Carpe diem! Seize the day, boys! Make your lives extraordinary!" urged English teacher John Keating in the movie Dead Poets Society.
I like that motto: Carpe diem (a Latin phrase for "seize the day"). It impels me to live each day meaningfully and not waste a single moment. After watching a Hong Kong TV drama recently, I gained an expanded understanding of this phrase. The show portrayed the relationship between two sons in their late thirties and their father. Both young men were "seizing the day" in their careers and relationships. The father was always there for them, either by providing a good meal or by bringing his grandchildren to school. One day he suffered a stroke. To his sons, it seemed so sudden. There had been no prior symptoms, no changes that the sons had noticed. As their father lay in a coma, however, they realized that they had taken their dad for granted. They hadn't been "seizing the day" in their relationship with him.
When we read Ecclesiastes 12:1-5, we're inclined to focus on the reasons to remember our Creator while we're young. We might miss that it describes the deterioration that comes with aging, for our parents (and for us). One day, their legs will start to tremble, their shoulders will stoop, their teeth will stop grinding and their eyes will see dimly (v.3). One day, their energy level will wane. We will no longer see the familiar bounce in their steps or the gusto with which they undertook a task (vv.4-5).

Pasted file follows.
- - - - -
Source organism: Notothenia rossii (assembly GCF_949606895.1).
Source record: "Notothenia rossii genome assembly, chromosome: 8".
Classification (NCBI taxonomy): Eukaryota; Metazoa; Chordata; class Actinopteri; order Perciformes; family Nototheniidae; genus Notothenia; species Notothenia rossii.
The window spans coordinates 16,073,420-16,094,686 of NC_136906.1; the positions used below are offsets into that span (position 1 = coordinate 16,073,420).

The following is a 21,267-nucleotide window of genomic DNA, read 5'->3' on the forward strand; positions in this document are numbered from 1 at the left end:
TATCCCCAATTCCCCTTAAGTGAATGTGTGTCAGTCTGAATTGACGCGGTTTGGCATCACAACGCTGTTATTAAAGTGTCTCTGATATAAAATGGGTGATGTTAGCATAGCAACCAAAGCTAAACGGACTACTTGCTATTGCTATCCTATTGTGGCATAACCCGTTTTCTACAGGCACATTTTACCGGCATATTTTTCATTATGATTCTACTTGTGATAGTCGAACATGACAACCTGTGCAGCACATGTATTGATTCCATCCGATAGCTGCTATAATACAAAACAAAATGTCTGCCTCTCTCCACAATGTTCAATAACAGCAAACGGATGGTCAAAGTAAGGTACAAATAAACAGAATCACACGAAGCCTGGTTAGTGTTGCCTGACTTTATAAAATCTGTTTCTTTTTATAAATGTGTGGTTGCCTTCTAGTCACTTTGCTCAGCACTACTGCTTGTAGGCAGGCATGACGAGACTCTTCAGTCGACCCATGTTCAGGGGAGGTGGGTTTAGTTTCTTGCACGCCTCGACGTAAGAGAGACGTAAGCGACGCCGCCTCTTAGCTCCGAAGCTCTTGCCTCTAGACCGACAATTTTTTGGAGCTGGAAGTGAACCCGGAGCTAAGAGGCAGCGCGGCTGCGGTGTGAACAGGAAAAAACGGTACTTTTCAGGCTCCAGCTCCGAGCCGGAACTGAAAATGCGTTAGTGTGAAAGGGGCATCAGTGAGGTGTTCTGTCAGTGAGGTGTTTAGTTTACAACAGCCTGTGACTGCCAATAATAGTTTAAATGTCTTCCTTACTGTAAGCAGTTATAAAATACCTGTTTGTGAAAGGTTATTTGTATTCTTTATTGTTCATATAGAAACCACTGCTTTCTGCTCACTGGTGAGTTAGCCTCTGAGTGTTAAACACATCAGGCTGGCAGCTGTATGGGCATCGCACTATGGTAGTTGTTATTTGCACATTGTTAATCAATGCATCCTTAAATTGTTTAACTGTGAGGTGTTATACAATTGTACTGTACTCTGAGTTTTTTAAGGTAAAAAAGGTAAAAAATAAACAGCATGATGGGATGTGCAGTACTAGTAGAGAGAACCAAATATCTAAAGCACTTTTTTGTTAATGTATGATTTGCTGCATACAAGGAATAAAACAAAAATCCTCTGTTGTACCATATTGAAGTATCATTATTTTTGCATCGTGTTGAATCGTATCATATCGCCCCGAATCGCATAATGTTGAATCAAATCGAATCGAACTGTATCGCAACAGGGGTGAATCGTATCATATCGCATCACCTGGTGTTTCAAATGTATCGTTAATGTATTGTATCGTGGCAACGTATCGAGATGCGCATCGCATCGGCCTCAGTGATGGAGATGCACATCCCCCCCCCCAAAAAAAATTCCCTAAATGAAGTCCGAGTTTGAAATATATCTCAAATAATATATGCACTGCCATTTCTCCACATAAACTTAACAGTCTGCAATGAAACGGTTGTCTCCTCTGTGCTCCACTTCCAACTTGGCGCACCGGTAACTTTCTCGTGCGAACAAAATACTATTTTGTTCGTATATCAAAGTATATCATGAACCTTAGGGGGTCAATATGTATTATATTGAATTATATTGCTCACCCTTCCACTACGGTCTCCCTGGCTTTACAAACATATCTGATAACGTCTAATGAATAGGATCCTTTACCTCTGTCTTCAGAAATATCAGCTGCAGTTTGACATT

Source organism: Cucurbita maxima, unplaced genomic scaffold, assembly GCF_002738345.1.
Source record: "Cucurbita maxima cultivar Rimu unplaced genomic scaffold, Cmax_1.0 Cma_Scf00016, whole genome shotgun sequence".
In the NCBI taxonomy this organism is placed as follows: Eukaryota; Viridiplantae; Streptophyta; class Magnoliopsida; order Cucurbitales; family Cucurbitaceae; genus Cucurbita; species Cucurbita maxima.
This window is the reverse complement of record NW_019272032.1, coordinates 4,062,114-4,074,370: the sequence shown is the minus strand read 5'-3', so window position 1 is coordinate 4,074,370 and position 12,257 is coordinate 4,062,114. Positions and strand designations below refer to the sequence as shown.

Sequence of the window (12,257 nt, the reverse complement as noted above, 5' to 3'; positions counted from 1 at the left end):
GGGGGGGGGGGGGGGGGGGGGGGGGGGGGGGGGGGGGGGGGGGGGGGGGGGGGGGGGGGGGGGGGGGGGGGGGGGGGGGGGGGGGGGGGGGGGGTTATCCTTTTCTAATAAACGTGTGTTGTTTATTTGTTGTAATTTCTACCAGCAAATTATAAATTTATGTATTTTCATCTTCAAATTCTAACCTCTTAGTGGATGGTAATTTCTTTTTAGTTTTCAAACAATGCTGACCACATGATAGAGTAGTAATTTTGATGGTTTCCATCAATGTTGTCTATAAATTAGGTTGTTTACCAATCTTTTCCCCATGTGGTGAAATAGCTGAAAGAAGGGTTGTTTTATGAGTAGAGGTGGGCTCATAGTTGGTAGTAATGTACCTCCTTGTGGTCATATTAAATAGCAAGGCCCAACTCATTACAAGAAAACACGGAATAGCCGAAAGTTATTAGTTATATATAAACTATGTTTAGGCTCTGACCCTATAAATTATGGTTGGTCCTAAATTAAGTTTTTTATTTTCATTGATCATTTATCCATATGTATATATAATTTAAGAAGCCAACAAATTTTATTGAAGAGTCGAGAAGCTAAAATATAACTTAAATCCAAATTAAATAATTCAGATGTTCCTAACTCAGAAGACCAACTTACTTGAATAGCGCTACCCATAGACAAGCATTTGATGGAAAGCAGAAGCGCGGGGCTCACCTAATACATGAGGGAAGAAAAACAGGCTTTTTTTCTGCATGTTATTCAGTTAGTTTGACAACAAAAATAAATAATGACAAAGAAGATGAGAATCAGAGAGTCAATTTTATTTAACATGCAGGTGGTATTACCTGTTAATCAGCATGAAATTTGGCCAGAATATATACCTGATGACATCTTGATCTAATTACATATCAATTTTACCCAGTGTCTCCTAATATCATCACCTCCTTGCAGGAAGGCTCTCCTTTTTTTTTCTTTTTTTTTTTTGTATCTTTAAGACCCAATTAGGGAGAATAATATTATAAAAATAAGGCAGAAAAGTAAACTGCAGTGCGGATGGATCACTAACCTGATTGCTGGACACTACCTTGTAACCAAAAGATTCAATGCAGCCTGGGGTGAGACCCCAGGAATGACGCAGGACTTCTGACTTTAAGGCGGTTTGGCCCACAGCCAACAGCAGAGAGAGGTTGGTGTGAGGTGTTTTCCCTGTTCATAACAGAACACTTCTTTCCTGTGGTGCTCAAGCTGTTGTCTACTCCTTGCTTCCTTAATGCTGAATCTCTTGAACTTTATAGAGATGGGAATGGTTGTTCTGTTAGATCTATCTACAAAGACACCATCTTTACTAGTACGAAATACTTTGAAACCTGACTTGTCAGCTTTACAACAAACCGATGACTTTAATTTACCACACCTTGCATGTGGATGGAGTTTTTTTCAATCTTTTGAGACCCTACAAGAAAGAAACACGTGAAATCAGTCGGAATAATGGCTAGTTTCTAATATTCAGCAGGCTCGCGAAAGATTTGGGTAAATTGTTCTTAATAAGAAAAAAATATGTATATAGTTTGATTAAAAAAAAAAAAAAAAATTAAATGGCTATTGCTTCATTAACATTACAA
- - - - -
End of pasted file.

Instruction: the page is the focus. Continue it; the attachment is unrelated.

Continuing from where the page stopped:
Opportunities to honor our parents are for a limited time only. One day, as the wise King Solomon observed in Ecclesiastes 12:5, they will be "near the grave, [their] everlasting home." If your parents are still living, honor them today. Carpe diem. , Poh Fang Chia, Our Daily Journey
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